This site will periodically highlight major new legal developments, with a focus on student issues under the IDEA and Sec. 504/ADA. To sign up for email notifications of these updates, please scroll all the way down the page (if viewing on a mobile device) or scroll right (if viewing on a desktop computer). Thanks!
December’s legal alert summarizes two recent court decisions that respectively focus on (a) when districts are liable for the attorneys’ fees of parents in IDEA cases (H.E. v. Walter D. Palmer Leadership Learning Partners Charter School (2017)), and (b) when the state education agencies are subject to suit for the complaint procedures mechanism for IDEA dispute resolution (Valenzuela v. Torlakson (Cal. Super. Ct. Oct. 25, 2017)).
November’s legal alert summarizes two recent federal appeals court decisions that respectively illustrate the scope of (a) the Section 504/ADA non-interference protection for special education personnel (Frakes v. Peoria School District No. 150 (2017)), and (b) the “prevailing party” status of parents for IDEA attorneys’ fees (Walter D. Palmer Leadership Learning Partners Charter School (2017)).
This latest monthly legal alert summarizes two recent officially published federal court decisions, R.E.B. v. Hawaii Department of Education (2017) and Richardson v. District of Columbia (2017), that respectively illustrate (a) an unusually rigorous interpretation of the requirements for IEPs, and (b) the continuing relaxed application of the requirements for evaluations.
September’s legal alert summarizes two recent officially published federal court decisions, M.L. v. Smith (2017) and F.L v. Board of Education of Great Neck U.F.S.D. (2017). These decisions respectively illustrate (a) a novel issue under the IDEA, and (b) a set of continuing issues, including procedural FAPE (e.g., parental participation), substantive FAPE (e.g., Endrew F.), and eligibility for extended school year (ESY).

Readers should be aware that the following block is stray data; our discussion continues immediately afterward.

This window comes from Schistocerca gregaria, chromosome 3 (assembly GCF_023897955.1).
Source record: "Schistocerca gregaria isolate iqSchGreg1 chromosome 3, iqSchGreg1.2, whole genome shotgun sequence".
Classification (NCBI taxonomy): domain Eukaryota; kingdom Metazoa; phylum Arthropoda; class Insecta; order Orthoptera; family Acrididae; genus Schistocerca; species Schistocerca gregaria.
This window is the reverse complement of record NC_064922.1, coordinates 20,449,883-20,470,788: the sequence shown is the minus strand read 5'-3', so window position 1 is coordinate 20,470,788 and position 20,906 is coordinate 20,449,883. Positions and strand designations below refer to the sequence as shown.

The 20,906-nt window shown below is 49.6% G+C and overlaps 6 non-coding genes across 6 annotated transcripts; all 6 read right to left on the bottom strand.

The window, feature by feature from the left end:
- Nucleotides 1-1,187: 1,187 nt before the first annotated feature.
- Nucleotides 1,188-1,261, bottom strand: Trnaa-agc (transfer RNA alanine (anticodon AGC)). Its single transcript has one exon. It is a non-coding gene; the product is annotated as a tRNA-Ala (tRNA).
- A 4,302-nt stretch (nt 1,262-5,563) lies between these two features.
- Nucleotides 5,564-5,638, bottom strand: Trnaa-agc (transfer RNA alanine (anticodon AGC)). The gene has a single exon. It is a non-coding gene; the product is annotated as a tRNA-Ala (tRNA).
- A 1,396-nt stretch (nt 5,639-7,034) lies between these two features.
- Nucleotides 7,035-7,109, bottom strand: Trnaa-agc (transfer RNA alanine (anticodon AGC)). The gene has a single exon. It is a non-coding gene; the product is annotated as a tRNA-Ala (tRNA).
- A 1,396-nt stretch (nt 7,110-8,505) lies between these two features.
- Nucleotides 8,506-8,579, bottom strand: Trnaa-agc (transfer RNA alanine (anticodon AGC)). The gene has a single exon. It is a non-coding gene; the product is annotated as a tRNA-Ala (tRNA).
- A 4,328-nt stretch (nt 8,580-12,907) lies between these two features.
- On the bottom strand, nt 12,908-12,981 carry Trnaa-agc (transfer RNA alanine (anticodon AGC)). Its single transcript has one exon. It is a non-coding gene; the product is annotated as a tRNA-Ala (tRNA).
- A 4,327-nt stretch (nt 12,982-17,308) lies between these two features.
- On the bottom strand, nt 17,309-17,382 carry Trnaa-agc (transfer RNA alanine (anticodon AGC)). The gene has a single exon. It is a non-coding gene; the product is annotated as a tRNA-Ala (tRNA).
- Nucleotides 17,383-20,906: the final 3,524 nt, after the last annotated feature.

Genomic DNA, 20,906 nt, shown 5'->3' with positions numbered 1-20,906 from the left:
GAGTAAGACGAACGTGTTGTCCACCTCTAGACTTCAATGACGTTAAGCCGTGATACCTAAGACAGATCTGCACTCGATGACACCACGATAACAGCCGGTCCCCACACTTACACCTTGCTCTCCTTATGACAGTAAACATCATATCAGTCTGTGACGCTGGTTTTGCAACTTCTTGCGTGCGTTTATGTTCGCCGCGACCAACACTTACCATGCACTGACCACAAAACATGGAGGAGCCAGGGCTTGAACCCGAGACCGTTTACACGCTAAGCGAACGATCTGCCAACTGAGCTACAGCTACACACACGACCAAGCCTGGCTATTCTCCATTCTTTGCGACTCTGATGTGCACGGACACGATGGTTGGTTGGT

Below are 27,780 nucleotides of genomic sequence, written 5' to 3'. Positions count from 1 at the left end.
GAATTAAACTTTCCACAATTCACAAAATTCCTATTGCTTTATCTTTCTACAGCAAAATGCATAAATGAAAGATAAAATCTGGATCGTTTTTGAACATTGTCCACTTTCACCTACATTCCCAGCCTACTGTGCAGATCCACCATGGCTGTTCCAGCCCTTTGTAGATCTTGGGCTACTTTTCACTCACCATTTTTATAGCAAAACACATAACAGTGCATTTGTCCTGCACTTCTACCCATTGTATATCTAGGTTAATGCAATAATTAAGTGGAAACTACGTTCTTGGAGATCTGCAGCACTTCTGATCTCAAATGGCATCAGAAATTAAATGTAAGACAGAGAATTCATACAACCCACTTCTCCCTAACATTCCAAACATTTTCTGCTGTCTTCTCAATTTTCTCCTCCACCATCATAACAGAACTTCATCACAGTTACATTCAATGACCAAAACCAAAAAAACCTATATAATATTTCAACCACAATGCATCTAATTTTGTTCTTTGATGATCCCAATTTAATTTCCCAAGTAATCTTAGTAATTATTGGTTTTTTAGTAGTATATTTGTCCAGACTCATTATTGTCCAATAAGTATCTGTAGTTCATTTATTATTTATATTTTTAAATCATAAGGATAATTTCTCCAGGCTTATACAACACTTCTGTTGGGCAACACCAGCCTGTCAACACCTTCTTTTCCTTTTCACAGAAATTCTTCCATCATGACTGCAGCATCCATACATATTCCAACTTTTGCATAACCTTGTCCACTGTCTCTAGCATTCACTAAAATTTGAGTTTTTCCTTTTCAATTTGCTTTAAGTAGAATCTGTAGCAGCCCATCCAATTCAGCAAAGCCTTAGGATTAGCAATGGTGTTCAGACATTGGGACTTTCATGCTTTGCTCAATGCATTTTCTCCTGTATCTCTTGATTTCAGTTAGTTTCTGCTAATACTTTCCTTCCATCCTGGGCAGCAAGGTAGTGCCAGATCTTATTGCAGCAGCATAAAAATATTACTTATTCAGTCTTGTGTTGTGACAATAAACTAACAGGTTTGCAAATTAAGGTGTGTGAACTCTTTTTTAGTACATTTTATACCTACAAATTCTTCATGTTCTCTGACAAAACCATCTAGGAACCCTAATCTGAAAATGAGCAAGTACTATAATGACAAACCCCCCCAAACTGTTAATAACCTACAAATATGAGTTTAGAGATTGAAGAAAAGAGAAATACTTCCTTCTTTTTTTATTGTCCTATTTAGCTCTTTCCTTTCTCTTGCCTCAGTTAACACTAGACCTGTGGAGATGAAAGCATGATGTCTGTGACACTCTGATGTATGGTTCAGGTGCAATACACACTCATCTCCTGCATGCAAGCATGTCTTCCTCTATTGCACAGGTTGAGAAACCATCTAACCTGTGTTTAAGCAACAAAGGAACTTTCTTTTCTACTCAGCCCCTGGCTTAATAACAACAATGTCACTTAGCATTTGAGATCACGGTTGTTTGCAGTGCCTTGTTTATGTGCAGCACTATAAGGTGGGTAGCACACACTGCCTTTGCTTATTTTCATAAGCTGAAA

This latest monthly legal alert summarizes two recent officially published federal court decisions, I.Z.M. v. Rosemount-Apple Valley-Eagan School District (2017) and I.L. v. Knox County School District (2017), that illustrate a wide range of continuing and emerging issues under the IDEA and Section 504/ADA, including accessible instructional materials, state seclusion/restraints laws, and state education agency (SEA) liability.
This monthly legal alert reports two very recent cases that illustrate the continuing litigation concerning two major issues for students with disabilities–peer harassment, including bullying, and special education eligibility, including the “need prong.” Both are from the Fifth Circuit Court of Appeals: (1) Doe v. Columbia-Brazoria Independent School District (2017) for peer harassment under Section 504 and the ADA, and (2) D.L. v. Clear Creek Independent School District (2017) for special education eligibility under the IDEA.
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This latest monthly legal alert summarizes a recent published, federal appellate court decision that is significant for its multiple issue rulings. In M.C. v. Antelope Valley Unified School District (2017), the Ninth Circuit Court of Appeals made several rulings that were completely or partially against the defendant district that appear to have notable implications for special education practice and litigation. Although not at all limited to these particular facts, the child in this case was a high school student who had a genetic disorder that rendered him blind and with a host of developmental delays in all academic areas. This decision is binding only in the nine states in the Far West that encompass the Ninth Circuit. However, it is not unusual for published federal appellate decisions to have a radiating, persuasive effect on other jurisdictions. Some of these rulings are much more likely than others to “stick” in jurisdictions beyond the Ninth Circuit.